Today’s ~550 Bantu languages constitute Africa’s largest family. The spread of Bantu speech communities from the Nigeria-Cameroon border area towards Eastern and Southern Africa, which is thought to have started ~4000 years ago, had a momentous impact on the continent’s linguistic, demographic and cultural landscape. The Bantu Expansion is unique among ancient dispersals due to its high amplitude, rapid pace and adaptation to multiple ecozones.
When it comes to studying Bantu languages, today’s internationally most renowned centres in Asia and continental Europe are no doubt ILCAA in Tokyo (Japan) and BantUGent in Ghent (Belgium) respectively. While ILCAA has focused on Bantu micro-typology over the past few years and BantUGent on historical linguistics, the two teams share Bantu lexicography as a research tradition. Through this collaboration, we will consolidate previous exchanges within other networks and better integrate micro-typology, historical linguistics and lexicography to examine the past and present of Bantu languages.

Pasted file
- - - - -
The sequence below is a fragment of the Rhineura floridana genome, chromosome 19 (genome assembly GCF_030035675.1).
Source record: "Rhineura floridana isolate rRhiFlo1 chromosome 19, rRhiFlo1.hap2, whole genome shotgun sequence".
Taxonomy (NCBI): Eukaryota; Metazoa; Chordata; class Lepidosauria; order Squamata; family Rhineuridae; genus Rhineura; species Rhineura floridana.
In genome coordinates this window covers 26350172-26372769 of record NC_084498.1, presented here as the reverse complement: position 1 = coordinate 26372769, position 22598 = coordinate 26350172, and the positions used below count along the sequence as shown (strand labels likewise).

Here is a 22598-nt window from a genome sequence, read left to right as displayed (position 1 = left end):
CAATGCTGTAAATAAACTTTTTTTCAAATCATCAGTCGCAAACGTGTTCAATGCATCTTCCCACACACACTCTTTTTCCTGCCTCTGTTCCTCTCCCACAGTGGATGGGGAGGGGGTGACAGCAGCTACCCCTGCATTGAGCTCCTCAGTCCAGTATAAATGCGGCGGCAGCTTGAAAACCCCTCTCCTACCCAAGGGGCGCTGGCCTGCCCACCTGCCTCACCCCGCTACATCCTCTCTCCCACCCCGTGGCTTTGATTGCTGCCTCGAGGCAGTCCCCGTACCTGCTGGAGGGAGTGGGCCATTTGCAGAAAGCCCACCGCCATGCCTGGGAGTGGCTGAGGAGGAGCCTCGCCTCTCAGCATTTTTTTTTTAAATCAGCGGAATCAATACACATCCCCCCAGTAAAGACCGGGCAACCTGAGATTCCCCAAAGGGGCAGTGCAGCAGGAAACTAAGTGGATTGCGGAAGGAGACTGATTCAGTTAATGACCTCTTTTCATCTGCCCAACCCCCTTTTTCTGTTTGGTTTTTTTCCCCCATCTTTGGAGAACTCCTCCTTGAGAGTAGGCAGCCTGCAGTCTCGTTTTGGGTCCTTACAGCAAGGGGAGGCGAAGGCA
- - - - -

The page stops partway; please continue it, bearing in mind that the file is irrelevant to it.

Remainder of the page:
Through the exchanges planned we will unite our strengths to come to a better understanding of how migration and contact have influenced language change subsequent to the Bantu Expansion. In line with the areal foci of both teams, we focus on East Bantu languages of East Africa (Tanzania, Uganda, Burundi) and Southern Africa (South Africa, Botswana), and West-Coastal Bantu languages of Central Africa (Gabon, Congo, DRC, Angola).